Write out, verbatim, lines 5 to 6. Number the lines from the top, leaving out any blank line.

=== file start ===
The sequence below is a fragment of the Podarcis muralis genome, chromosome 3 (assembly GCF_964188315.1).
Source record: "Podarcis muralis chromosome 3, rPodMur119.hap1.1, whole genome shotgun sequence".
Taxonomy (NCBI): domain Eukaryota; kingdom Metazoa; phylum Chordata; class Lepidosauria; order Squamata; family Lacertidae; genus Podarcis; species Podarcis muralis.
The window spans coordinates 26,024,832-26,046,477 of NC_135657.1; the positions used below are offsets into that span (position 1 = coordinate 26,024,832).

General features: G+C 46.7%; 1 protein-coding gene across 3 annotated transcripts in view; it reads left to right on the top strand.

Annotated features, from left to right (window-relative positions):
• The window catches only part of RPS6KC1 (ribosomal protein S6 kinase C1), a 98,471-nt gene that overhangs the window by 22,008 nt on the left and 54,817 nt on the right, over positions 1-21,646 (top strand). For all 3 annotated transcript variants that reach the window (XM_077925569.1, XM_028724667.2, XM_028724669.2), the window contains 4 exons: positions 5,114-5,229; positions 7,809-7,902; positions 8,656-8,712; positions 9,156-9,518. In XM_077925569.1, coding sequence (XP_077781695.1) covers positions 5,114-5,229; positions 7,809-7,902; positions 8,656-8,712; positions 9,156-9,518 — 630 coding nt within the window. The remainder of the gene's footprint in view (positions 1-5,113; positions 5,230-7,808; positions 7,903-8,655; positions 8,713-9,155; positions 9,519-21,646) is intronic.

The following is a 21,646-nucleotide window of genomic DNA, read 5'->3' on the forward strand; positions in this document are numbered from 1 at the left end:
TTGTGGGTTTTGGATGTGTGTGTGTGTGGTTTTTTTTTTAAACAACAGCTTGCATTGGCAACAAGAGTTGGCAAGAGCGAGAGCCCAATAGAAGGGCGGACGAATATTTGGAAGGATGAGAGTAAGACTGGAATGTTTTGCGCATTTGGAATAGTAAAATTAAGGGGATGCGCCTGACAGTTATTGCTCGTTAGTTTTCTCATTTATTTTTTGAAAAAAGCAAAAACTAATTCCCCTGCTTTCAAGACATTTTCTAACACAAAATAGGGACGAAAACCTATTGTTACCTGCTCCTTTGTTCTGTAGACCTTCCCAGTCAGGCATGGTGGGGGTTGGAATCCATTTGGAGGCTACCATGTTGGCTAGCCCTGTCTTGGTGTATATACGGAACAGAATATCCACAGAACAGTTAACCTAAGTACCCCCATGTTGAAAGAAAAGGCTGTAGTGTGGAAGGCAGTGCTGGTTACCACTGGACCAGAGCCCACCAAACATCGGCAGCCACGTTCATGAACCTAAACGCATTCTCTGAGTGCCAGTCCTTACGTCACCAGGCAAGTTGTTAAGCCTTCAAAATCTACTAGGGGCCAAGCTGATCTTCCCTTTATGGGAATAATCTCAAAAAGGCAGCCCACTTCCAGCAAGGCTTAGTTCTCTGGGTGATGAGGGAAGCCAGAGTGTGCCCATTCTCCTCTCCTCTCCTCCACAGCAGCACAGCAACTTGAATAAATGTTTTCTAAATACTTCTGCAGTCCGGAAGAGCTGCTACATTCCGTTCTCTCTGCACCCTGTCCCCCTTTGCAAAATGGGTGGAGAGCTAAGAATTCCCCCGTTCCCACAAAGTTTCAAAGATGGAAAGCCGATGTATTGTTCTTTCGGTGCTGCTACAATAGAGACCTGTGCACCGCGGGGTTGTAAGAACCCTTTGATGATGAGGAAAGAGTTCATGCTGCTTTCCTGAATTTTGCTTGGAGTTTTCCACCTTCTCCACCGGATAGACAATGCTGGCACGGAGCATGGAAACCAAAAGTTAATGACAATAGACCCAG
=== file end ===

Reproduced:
General features: G+C 46.7%; 1 protein-coding gene across 3 annotated transcripts in view; it reads left to right on the top strand.

Annotated features, from left to right (window-relative positions):